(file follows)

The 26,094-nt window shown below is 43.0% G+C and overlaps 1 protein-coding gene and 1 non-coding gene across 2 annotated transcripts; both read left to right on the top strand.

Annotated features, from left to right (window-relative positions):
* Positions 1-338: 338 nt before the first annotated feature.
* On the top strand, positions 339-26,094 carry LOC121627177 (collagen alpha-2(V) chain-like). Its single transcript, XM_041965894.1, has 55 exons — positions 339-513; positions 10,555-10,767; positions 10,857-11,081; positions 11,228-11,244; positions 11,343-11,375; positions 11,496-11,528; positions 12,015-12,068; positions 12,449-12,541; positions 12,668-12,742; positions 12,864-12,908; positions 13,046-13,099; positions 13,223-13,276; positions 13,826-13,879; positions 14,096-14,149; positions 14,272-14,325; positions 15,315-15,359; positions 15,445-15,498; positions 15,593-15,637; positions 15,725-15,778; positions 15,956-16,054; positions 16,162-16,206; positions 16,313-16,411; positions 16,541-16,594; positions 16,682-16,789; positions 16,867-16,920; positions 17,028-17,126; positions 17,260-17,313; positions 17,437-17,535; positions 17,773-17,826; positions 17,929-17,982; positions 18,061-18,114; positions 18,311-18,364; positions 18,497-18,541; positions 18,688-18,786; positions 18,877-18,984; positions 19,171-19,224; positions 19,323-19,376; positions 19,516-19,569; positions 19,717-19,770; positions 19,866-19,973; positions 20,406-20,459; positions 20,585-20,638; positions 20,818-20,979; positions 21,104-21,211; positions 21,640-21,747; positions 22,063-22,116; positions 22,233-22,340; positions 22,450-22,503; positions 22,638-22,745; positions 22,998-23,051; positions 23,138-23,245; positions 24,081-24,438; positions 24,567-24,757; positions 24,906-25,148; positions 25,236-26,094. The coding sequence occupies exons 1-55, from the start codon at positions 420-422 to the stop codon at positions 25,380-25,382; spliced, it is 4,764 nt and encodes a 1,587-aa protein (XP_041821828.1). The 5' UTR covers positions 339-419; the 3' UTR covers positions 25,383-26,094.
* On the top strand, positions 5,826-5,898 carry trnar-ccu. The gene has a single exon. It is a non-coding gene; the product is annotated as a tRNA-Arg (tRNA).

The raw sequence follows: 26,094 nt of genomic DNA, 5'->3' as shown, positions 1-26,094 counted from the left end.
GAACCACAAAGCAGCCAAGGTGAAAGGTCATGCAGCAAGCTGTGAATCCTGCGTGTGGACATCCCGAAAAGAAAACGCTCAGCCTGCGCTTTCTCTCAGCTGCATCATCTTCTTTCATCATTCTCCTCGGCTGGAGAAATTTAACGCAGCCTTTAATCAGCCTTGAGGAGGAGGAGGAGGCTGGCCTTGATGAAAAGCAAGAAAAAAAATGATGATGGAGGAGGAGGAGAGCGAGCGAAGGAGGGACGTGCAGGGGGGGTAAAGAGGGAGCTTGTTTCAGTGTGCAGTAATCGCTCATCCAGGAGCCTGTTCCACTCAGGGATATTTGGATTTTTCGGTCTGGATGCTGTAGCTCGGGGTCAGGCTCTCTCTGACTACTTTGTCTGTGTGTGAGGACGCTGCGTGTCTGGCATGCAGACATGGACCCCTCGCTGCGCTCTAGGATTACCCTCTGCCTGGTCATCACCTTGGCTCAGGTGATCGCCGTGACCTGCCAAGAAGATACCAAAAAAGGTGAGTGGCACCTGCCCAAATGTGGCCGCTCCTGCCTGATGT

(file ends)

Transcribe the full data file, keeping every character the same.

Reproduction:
The 26,094-nt window shown below is 43.0% G+C and overlaps 1 protein-coding gene and 1 non-coding gene across 2 annotated transcripts; both read left to right on the top strand.

Annotated features, from left to right (window-relative positions):
* Positions 1-338: 338 nt before the first annotated feature.
* On the top strand, positions 339-26,094 carry LOC121627177 (collagen alpha-2(V) chain-like). Its single transcript, XM_041965894.1, has 55 exons — positions 339-513; positions 10,555-10,767; positions 10,857-11,081; positions 11,228-11,244; positions 11,343-11,375; positions 11,496-11,528; positions 12,015-12,068; positions 12,449-12,541; positions 12,668-12,742; positions 12,864-12,908; positions 13,046-13,099; positions 13,223-13,276; positions 13,826-13,879; positions 14,096-14,149; positions 14,272-14,325; positions 15,315-15,359; positions 15,445-15,498; positions 15,593-15,637; positions 15,725-15,778; positions 15,956-16,054; positions 16,162-16,206; positions 16,313-16,411; positions 16,541-16,594; positions 16,682-16,789; positions 16,867-16,920; positions 17,028-17,126; positions 17,260-17,313; positions 17,437-17,535; positions 17,773-17,826; positions 17,929-17,982; positions 18,061-18,114; positions 18,311-18,364; positions 18,497-18,541; positions 18,688-18,786; positions 18,877-18,984; positions 19,171-19,224; positions 19,323-19,376; positions 19,516-19,569; positions 19,717-19,770; positions 19,866-19,973; positions 20,406-20,459; positions 20,585-20,638; positions 20,818-20,979; positions 21,104-21,211; positions 21,640-21,747; positions 22,063-22,116; positions 22,233-22,340; positions 22,450-22,503; positions 22,638-22,745; positions 22,998-23,051; positions 23,138-23,245; positions 24,081-24,438; positions 24,567-24,757; positions 24,906-25,148; positions 25,236-26,094. The coding sequence occupies exons 1-55, from the start codon at positions 420-422 to the stop codon at positions 25,380-25,382; spliced, it is 4,764 nt and encodes a 1,587-aa protein (XP_041821828.1). The 5' UTR covers positions 339-419; the 3' UTR covers positions 25,383-26,094.
* On the top strand, positions 5,826-5,898 carry trnar-ccu. The gene has a single exon. It is a non-coding gene; the product is annotated as a tRNA-Arg (tRNA).

The raw sequence follows: 26,094 nt of genomic DNA, 5'->3' as shown, positions 1-26,094 counted from the left end.
GAACCACAAAGCAGCCAAGGTGAAAGGTCATGCAGCAAGCTGTGAATCCTGCGTGTGGACATCCCGAAAAGAAAACGCTCAGCCTGCGCTTTCTCTCAGCTGCATCATCTTCTTTCATCATTCTCCTCGGCTGGAGAAATTTAACGCAGCCTTTAATCAGCCTTGAGGAGGAGGAGGAGGCTGGCCTTGATGAAAAGCAAGAAAAAAAATGATGATGGAGGAGGAGGAGAGCGAGCGAAGGAGGGACGTGCAGGGGGGGTAAAGAGGGAGCTTGTTTCAGTGTGCAGTAATCGCTCATCCAGGAGCCTGTTCCACTCAGGGATATTTGGATTTTTCGGTCTGGATGCTGTAGCTCGGGGTCAGGCTCTCTCTGACTACTTTGTCTGTGTGTGAGGACGCTGCGTGTCTGGCATGCAGACATGGACCCCTCGCTGCGCTCTAGGATTACCCTCTGCCTGGTCATCACCTTGGCTCAGGTGATCGCCGTGACCTGCCAAGAAGATACCAAAAAAGGTGAGTGGCACCTGCCCAAATGTGGCCGCTCCTGCCTGATGT